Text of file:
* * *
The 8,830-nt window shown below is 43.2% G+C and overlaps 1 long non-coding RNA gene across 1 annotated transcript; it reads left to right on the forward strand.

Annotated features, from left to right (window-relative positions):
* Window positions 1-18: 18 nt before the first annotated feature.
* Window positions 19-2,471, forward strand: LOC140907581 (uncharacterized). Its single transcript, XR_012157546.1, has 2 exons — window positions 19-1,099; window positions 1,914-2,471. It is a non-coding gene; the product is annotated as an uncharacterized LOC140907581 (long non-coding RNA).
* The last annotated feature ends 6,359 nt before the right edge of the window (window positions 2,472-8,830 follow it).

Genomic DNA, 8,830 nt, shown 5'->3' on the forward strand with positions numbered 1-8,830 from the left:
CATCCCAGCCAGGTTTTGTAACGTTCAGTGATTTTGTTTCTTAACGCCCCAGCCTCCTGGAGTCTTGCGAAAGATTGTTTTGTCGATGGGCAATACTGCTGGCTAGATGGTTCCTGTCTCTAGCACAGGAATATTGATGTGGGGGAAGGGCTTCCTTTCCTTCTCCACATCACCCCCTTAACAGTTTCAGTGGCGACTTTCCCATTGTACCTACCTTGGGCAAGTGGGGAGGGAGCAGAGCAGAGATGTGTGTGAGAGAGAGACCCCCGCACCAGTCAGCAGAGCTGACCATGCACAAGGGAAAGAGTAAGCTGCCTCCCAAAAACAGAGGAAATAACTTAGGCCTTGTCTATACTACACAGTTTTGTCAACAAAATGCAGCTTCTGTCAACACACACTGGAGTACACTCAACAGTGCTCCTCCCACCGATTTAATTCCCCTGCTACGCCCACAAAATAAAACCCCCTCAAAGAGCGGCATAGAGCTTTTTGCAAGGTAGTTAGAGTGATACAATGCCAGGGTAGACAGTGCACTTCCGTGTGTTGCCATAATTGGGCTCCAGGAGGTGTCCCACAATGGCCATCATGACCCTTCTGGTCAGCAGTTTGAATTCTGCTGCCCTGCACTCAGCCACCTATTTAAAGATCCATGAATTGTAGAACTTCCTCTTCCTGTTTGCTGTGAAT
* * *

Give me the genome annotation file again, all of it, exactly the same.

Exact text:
The 8,830-nt window shown below is 43.2% G+C and overlaps 1 long non-coding RNA gene across 1 annotated transcript; it reads left to right on the forward strand.

Annotated features, from left to right (window-relative positions):
* Window positions 1-18: 18 nt before the first annotated feature.
* Window positions 19-2,471, forward strand: LOC140907581 (uncharacterized). Its single transcript, XR_012157546.1, has 2 exons — window positions 19-1,099; window positions 1,914-2,471. It is a non-coding gene; the product is annotated as an uncharacterized LOC140907581 (long non-coding RNA).
* The last annotated feature ends 6,359 nt before the right edge of the window (window positions 2,472-8,830 follow it).

Genomic DNA, 8,830 nt, shown 5'->3' on the forward strand with positions numbered 1-8,830 from the left:
CATCCCAGCCAGGTTTTGTAACGTTCAGTGATTTTGTTTCTTAACGCCCCAGCCTCCTGGAGTCTTGCGAAAGATTGTTTTGTCGATGGGCAATACTGCTGGCTAGATGGTTCCTGTCTCTAGCACAGGAATATTGATGTGGGGGAAGGGCTTCCTTTCCTTCTCCACATCACCCCCTTAACAGTTTCAGTGGCGACTTTCCCATTGTACCTACCTTGGGCAAGTGGGGAGGGAGCAGAGCAGAGATGTGTGTGAGAGAGAGACCCCCGCACCAGTCAGCAGAGCTGACCATGCACAAGGGAAAGAGTAAGCTGCCTCCCAAAAACAGAGGAAATAACTTAGGCCTTGTCTATACTACACAGTTTTGTCAACAAAATGCAGCTTCTGTCAACACACACTGGAGTACACTCAACAGTGCTCCTCCCACCGATTTAATTCCCCTGCTACGCCCACAAAATAAAACCCCCTCAAAGAGCGGCATAGAGCTTTTTGCAAGGTAGTTAGAGTGATACAATGCCAGGGTAGACAGTGCACTTCCGTGTGTTGCCATAATTGGGCTCCAGGAGGTGTCCCACAATGGCCATCATGACCCTTCTGGTCAGCAGTTTGAATTCTGCTGCCCTGCACTCAGCCACCTATTTAAAGATCCATGAATTGTAGAACTTCCTCTTCCTGTTTGCTGTGAAT